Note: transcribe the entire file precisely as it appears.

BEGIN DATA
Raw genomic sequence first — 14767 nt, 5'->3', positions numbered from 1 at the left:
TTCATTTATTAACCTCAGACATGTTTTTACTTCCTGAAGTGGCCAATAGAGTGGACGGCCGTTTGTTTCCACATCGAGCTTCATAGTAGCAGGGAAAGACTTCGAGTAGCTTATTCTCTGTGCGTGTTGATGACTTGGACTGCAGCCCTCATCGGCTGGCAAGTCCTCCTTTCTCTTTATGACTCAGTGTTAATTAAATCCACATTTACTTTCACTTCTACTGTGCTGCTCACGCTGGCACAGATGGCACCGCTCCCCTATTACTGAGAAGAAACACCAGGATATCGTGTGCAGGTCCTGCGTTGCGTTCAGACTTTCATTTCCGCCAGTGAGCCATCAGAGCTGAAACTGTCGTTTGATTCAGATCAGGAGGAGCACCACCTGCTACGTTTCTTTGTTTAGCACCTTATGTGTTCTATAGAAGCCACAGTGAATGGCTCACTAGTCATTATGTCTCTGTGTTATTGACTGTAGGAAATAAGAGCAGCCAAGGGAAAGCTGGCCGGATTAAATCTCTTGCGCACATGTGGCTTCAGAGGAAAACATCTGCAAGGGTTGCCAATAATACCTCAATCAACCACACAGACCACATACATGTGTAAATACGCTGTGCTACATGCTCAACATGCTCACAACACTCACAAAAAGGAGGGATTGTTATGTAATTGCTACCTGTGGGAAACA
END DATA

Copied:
Raw genomic sequence first — 14767 nt, 5'->3', positions numbered from 1 at the left:
TTCATTTATTAACCTCAGACATGTTTTTACTTCCTGAAGTGGCCAATAGAGTGGACGGCCGTTTGTTTCCACATCGAGCTTCATAGTAGCAGGGAAAGACTTCGAGTAGCTTATTCTCTGTGCGTGTTGATGACTTGGACTGCAGCCCTCATCGGCTGGCAAGTCCTCCTTTCTCTTTATGACTCAGTGTTAATTAAATCCACATTTACTTTCACTTCTACTGTGCTGCTCACGCTGGCACAGATGGCACCGCTCCCCTATTACTGAGAAGAAACACCAGGATATCGTGTGCAGGTCCTGCGTTGCGTTCAGACTTTCATTTCCGCCAGTGAGCCATCAGAGCTGAAACTGTCGTTTGATTCAGATCAGGAGGAGCACCACCTGCTACGTTTCTTTGTTTAGCACCTTATGTGTTCTATAGAAGCCACAGTGAATGGCTCACTAGTCATTATGTCTCTGTGTTATTGACTGTAGGAAATAAGAGCAGCCAAGGGAAAGCTGGCCGGATTAAATCTCTTGCGCACATGTGGCTTCAGAGGAAAACATCTGCAAGGGTTGCCAATAATACCTCAATCAACCACACAGACCACATACATGTGTAAATACGCTGTGCTACATGCTCAACATGCTCACAACACTCACAAAAAGGAGGGATTGTTATGTAATTGCTACCTGTGGGAAACA